Roberts continued to advocate the elimination of the state corporate income tax. He welcomed Branstad and Vander Plaats recent support of the idea, but said that Branstad doesn’t go far enough in his proposal. Roberts also said that Vander Plaats’ Executive Order that would attempt to halt gay marriages is unconstitutional.

Once again, Branstad shows that while he is not a polished speaker like Vander Plaats, he is very good in this format, especially if he is allowed to get in the flow of the debate. The debate also showed that he is the most focused on Governor Culver.

When each candidate was asked if the state could spend its way out of the current mess that it is in, Branstad was the only candidate to criticize Culver’s I-Jobs proposal. Branstad has also been the candidate who has advanced the most detailed plans so far. He talked about his plan to switch the state to bi-annual budgeting and touched on his plan to reduce commercial income and property taxes to stimulate job growth.

All three candidates should feel good about their performance, but the debate failed to deliver a blow that will radically alter the race. That’s good news for Branstad. The candidates will be in Goose Lake this evening for the Clinton County GOP fundraiser. TheIowaRepublican.com will be in attendance to see if the sparks continue to fly.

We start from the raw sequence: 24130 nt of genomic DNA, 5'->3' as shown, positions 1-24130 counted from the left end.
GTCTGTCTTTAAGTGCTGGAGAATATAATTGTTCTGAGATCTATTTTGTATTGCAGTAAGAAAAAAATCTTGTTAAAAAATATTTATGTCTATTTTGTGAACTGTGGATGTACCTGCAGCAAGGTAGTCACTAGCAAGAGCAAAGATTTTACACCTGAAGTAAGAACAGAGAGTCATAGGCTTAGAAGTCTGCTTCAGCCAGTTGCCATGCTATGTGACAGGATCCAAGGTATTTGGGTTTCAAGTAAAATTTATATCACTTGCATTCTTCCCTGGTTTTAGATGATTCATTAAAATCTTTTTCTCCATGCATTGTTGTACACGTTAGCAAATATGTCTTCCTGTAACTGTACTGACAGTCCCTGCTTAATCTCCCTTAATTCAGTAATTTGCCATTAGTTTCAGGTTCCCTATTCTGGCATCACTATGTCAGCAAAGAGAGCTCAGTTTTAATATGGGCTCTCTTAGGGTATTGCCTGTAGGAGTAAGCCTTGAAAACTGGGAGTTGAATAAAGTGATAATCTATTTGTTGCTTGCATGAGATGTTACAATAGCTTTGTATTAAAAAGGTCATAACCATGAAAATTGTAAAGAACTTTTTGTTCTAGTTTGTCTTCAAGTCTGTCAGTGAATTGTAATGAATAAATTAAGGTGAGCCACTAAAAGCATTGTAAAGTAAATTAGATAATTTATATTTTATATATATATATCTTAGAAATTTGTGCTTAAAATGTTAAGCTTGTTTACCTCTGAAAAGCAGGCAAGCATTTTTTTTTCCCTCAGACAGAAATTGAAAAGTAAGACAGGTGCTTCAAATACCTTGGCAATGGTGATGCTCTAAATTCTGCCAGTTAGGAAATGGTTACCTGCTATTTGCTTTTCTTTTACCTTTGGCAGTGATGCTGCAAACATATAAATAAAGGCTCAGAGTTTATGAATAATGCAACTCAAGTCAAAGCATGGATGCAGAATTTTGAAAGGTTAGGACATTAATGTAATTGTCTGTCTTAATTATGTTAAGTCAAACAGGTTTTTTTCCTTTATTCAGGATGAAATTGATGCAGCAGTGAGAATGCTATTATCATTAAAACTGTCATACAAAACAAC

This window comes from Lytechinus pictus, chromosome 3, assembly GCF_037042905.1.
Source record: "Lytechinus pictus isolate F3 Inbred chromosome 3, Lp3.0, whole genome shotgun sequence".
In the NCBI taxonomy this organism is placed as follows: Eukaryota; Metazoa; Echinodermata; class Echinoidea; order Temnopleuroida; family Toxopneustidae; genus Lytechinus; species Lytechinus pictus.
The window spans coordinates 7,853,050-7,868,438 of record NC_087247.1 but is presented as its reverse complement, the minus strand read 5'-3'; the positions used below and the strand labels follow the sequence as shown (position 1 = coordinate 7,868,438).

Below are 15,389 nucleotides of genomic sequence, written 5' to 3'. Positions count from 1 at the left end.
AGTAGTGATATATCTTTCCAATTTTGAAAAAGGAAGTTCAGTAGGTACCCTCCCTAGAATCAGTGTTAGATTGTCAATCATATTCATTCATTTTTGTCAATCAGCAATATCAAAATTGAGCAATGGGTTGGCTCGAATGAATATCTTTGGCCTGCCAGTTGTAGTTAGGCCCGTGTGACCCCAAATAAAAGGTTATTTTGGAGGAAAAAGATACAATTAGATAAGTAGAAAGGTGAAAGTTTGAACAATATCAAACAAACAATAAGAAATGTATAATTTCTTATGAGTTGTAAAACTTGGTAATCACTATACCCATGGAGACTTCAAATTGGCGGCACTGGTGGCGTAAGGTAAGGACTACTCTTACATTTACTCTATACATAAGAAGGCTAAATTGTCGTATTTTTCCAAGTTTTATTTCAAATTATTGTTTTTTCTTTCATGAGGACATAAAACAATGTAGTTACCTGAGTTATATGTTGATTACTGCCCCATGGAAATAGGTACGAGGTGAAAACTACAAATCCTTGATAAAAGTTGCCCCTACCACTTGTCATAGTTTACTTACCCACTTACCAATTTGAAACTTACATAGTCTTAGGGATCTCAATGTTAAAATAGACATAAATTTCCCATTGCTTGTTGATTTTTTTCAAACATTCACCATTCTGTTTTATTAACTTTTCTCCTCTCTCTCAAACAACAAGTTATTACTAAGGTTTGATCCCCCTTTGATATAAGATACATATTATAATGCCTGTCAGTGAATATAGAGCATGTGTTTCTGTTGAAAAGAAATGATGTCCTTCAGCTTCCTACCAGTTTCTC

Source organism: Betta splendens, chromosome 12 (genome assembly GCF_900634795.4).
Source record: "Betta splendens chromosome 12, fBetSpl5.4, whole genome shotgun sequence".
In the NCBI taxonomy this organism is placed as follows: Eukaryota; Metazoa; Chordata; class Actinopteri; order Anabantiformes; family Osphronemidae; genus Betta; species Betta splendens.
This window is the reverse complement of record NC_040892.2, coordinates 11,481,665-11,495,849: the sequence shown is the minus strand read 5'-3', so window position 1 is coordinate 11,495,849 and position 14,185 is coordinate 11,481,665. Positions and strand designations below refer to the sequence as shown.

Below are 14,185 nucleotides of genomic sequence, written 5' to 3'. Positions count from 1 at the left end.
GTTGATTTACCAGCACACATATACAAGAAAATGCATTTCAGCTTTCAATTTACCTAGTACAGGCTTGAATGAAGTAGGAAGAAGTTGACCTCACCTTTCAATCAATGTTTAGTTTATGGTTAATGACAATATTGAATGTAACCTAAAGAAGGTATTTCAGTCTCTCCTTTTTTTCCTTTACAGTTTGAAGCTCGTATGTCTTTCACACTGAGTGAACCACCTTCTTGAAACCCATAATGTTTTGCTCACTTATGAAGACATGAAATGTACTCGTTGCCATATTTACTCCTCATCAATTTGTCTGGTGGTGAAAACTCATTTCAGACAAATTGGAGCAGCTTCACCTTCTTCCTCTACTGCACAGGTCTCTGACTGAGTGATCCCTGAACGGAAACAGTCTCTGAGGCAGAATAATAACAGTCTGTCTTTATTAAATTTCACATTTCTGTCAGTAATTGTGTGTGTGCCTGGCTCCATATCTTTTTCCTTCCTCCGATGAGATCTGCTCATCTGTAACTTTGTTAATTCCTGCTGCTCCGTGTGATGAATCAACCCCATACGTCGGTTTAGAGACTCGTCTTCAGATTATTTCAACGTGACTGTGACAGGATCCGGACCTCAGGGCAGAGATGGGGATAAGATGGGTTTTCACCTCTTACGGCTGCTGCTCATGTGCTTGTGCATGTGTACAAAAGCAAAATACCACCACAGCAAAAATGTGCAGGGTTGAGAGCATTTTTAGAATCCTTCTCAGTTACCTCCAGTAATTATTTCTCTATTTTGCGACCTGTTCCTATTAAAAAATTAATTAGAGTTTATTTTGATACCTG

Special Note: Goose Lake has a population of 200 and is my home town.

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About the Author

Craig Robinson
Craig Robinson is the founder and editor-in-chief of TheIowaRepublican.com, a political news and commentary site he launched in March of 2009. Robinson’s political analysis is respected across party lines, which has allowed him to build a good rapport with journalist across the country. Robinson has also been featured on Iowa Public Television’s Iowa Press, ABC’s This Week, and other local television and radio programs. Campaign’s & Elections Magazine recognized Robinson as one of the top influencers of the 2012 Iowa Caucuses. A 2013 Politico article sited Robinson and TheIowaRepublican.com as the “premier example” of Republican operatives across the country starting up their own political news sites. His website has been repeatedly praised as the best political blog in Iowa by the Washington Post, and in January of 2015, Politico included him on the list of local reporters that matter in the early presidential states. Robinson got his first taste of Iowa politics in 1999 while serving as Steve Forbes’ southeast Iowa field coordinator where he was responsible for organizing 27 Iowa counties. In 2007, Robinson served as the Political Director of the Republican Party of Iowa where he was responsible for organizing the 2007 Iowa Straw Poll and the 2008 First-in-the-Nation Iowa Caucuses. Following the caucuses, he created his own political news and commentary site, TheIowaRepublcian.com. Robinson is also the President of Global Intermediate, a national mail and political communications firm with offices in West Des Moines, Iowa, and Washington, D.C. Robinson utilizes his fundraising and communications background to service Global’s growing client roster with digital and print marketing. Robinson is a native of Goose Lake, Iowa, and a 1999 graduate of St. Ambrose University in Davenport, where he earned degrees in history and political science. Robinson lives in Ankeny, Iowa, with his wife, Amanda, and son, Luke. He is an active member of the Lutheran Church of Hope.